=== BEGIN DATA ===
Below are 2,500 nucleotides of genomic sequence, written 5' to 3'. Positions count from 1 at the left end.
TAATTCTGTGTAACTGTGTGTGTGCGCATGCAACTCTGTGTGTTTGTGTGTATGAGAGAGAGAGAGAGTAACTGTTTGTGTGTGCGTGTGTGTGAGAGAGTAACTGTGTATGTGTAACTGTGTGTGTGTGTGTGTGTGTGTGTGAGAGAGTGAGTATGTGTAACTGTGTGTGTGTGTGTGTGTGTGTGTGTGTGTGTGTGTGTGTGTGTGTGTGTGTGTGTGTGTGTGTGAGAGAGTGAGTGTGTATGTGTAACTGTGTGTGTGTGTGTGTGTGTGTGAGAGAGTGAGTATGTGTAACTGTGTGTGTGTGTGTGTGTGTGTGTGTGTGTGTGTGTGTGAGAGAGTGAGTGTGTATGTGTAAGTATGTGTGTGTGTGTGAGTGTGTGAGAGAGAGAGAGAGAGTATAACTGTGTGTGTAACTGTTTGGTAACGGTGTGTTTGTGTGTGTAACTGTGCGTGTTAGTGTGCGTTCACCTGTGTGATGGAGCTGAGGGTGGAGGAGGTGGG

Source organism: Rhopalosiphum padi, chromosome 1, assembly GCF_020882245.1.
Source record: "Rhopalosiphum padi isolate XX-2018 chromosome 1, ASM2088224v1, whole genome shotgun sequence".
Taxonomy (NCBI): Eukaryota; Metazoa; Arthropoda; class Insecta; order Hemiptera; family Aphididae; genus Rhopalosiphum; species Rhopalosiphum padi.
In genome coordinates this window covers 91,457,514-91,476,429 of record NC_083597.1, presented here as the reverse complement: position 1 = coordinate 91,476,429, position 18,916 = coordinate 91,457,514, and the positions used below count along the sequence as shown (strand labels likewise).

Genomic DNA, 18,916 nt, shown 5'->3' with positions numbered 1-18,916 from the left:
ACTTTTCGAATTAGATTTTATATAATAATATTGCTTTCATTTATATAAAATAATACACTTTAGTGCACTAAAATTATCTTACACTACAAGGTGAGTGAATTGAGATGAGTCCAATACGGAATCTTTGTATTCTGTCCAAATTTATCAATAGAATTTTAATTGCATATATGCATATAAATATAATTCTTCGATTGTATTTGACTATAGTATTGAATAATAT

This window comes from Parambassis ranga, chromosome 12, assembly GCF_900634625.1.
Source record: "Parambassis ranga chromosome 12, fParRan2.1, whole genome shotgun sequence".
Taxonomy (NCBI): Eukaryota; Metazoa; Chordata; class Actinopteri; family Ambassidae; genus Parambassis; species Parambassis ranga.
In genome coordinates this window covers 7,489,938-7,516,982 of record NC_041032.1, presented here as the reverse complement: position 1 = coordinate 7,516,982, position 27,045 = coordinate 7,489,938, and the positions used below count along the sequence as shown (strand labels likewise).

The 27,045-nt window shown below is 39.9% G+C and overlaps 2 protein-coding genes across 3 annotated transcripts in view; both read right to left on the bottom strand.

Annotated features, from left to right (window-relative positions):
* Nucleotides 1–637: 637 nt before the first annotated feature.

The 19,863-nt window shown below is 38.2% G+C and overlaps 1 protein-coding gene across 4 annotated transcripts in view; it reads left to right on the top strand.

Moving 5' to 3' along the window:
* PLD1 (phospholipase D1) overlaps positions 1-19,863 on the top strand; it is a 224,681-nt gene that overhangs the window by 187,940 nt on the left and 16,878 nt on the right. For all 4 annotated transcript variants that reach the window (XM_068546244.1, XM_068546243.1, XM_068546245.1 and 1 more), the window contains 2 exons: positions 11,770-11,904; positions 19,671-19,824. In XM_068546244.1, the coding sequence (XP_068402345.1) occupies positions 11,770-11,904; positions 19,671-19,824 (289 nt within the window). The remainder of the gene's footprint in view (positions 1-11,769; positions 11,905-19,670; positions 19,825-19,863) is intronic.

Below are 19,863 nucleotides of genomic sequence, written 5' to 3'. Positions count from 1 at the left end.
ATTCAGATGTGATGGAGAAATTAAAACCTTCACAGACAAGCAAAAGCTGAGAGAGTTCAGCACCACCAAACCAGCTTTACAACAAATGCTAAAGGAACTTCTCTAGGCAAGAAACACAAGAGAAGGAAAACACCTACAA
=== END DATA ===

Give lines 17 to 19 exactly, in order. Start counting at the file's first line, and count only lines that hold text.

Moving 5' to 3' along the window:
* PLD1 (phospholipase D1) overlaps positions 1-19,863 on the top strand; it is a 224,681-nt gene that overhangs the window by 187,940 nt on the left and 16,878 nt on the right. For all 4 annotated transcript variants that reach the window (XM_068546244.1, XM_068546243.1, XM_068546245.1 and 1 more), the window contains 2 exons: positions 11,770-11,904; positions 19,671-19,824. In XM_068546244.1, the coding sequence (XP_068402345.1) occupies positions 11,770-11,904; positions 19,671-19,824 (289 nt within the window). The remainder of the gene's footprint in view (positions 1-11,769; positions 11,905-19,670; positions 19,825-19,863) is intronic.

Below are 19,863 nucleotides of genomic sequence, written 5' to 3'. Positions count from 1 at the left end.